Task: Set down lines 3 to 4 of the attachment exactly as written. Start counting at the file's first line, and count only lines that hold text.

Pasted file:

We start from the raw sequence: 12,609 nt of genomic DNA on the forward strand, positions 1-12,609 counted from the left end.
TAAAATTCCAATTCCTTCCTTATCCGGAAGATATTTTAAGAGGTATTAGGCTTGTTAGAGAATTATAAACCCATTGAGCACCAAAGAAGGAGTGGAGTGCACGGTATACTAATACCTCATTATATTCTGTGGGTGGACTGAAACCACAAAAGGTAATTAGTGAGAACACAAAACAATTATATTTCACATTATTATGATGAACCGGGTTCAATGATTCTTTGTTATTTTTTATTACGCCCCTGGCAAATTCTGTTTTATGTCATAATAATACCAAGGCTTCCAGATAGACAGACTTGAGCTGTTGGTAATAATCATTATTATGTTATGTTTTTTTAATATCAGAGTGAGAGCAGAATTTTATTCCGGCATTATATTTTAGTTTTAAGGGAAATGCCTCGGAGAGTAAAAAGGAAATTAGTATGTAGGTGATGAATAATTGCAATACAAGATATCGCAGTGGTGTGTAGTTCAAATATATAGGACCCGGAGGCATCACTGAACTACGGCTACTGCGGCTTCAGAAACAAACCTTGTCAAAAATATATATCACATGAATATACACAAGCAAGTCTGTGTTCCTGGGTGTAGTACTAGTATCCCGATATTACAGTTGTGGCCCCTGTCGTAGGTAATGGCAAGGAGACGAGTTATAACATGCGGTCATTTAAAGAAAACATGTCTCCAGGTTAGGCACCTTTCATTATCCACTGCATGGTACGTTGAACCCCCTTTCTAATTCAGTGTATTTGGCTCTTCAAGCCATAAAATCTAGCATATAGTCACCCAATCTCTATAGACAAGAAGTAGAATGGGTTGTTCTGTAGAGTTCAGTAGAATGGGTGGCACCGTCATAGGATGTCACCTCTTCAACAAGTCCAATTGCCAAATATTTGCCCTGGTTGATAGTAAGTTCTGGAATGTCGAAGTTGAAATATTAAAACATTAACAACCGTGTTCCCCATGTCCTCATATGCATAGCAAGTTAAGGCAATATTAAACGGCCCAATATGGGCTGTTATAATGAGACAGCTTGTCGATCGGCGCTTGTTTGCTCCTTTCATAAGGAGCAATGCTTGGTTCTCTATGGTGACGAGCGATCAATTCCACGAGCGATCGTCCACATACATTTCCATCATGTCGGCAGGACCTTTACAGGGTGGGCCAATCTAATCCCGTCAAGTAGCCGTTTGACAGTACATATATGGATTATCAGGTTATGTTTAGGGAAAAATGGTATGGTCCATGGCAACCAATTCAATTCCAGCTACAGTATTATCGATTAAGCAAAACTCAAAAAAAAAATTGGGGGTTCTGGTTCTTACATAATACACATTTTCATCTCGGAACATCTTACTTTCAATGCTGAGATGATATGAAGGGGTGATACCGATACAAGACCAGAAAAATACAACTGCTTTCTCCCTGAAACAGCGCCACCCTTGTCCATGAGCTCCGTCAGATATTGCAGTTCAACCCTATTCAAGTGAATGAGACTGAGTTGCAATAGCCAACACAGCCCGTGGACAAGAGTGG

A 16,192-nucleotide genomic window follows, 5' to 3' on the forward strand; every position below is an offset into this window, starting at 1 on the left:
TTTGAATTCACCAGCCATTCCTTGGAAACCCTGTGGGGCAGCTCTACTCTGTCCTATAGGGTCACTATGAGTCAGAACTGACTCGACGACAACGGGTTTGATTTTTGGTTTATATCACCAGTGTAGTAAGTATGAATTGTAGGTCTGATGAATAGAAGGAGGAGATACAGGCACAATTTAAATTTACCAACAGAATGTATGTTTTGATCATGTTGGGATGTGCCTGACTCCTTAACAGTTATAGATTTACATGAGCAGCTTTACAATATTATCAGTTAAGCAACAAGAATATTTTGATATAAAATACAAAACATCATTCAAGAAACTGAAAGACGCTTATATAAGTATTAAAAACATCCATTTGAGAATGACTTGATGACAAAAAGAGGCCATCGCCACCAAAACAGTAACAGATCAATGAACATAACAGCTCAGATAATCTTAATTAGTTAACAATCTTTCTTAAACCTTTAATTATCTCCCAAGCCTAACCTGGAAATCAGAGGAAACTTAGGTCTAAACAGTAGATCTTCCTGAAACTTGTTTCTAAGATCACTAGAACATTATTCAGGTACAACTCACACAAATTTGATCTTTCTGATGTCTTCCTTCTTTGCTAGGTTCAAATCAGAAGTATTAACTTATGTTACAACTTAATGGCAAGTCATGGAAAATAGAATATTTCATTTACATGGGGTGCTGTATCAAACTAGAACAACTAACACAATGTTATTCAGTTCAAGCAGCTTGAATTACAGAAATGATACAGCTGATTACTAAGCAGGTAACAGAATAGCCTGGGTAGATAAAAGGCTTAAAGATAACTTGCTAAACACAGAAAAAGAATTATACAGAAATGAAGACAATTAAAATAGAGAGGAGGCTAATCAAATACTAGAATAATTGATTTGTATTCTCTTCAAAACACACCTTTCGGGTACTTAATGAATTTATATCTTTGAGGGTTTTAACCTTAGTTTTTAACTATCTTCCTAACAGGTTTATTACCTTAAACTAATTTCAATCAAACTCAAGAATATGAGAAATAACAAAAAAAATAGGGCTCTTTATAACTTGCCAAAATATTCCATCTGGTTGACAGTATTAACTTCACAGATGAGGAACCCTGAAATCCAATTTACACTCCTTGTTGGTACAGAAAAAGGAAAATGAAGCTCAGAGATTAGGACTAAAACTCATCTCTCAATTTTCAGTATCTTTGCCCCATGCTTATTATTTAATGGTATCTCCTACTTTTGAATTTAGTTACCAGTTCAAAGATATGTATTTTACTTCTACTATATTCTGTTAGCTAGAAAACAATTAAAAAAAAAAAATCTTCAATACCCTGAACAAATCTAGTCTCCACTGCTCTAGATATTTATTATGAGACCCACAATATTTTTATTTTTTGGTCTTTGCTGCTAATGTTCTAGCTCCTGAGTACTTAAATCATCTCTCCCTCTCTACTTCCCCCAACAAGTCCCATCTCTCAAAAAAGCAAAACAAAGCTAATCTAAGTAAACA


A 16,192-nucleotide genomic window follows, 5' to 3' on the forward strand; every position below is an offset into this window, starting at 1 on the left:
TTTGAATTCACCAGCCATTCCTTGGAAACCCTGTGGGGCAGCTCTACTCTGTCCTATAGGGTCACTATGAGTCAGAACTGACTCGACGACAACGGGTTTGATTTTTGGTTTATATCACCAGTGTAGTAAGTATGAATTGTAGGTCTGATGAATAGAAGGAGGAGATACAGGCACAATTTAAATTTACCAACAGAATGTATGTTTTGATCATGTTGGGATGTGCCTGACTCCTTAACAGTTATAGATTTACATGAGCAGCTTTACAATATTATCAGTTAAGCAACAAGAATATTTTGATATAAAATACAAAACATCATTCAAGAAACTGAAAGACGCTTATATAAGTATTAAAAACATCCATTTGAGAATGACTTGATGACAAAAAGAGGCCATCGCCACCAAAACAGTAACAGATCAATGAACATAACAGCTCAGATAATCTTAATTAGTTAACAATCTTTCTTAAACCTTTAATTATCTCCCAAGCCTAACCTGGAAATCAGAGGAAACTTAGGTCTAAACAGTAGATCTTCCTGAAACTTGTTTCTAAGATCACTAGAACATTATTCAGGTACAACTCACACAAATTTGATCTTTCTGATGTCTTCCTTCTTTGCTAGGTTCAAATCAGAAGTATTAACTTATGTTACAACTTAATGGCAAGTCATGGAAAATAGAATATTTCATTTACATGGGGTGCTGTATCAAACTAGAACAACTAACACAATGTTATTCAGTTCAAGCAGCTTGAATTACAGAAATGATACAGCTGATTACTAAGCAGGTAACAGAATAGCCTGGGTAGATAAAAGGCTTAAAGATAACTTGCTAAACACAGAAAAAGAATTATACAGAAATGAAGACAATTAAAATAGAGAGGAGGCTAATCAAATACTAGAATAATTGATTTGTATTCTCTTCAAAACACACCTTTCGGGTACTTAATGAATTTATATCTTTGAGGGTTTTAACCTTAGTTTTTAACTATCTTCCTAACAGGTTTATTACCTTAAACTAATTTCAATCAAACTCAAGAATATGAGAAATAACAAAAAAAATAGGGCTCTTTATAACTTGCCAAAATATTCCATCTGGTTGACAGTATTAACTTCACAGATGAGGAACCCTGAAATCCAATTTACACTCCTTGTTGGTACAGAAAAAGGAAAATGAAGCTCAGAGATTAGGACTAAAACTCATCTCTCAATTTTCAGTATCTTTGCCCCATGCTTATTATTTAATGGTATCTCCTACTTTTGAATTTAGTTACCAGTTCAAAGATATGTATTTTACTTCTACTATATTCTGTTAGCTAGAAAACAATTAAAAAAAAAAAATCTTCAATACCCTGAACAAATCTAGTCTCCACTGCTCTAGATATTTATTATGAGACCCACAATATTTTTATTTTTTGGTCTTTGCTGCTAATGTTCTAGCTCCTGAGTACTTAAATCATCTCTCCCTCTCTACTTCCCCCAACAAGTCCCATCTCTCAAAAAAGCAAAACAAAGCTAATCTAAGTAAACA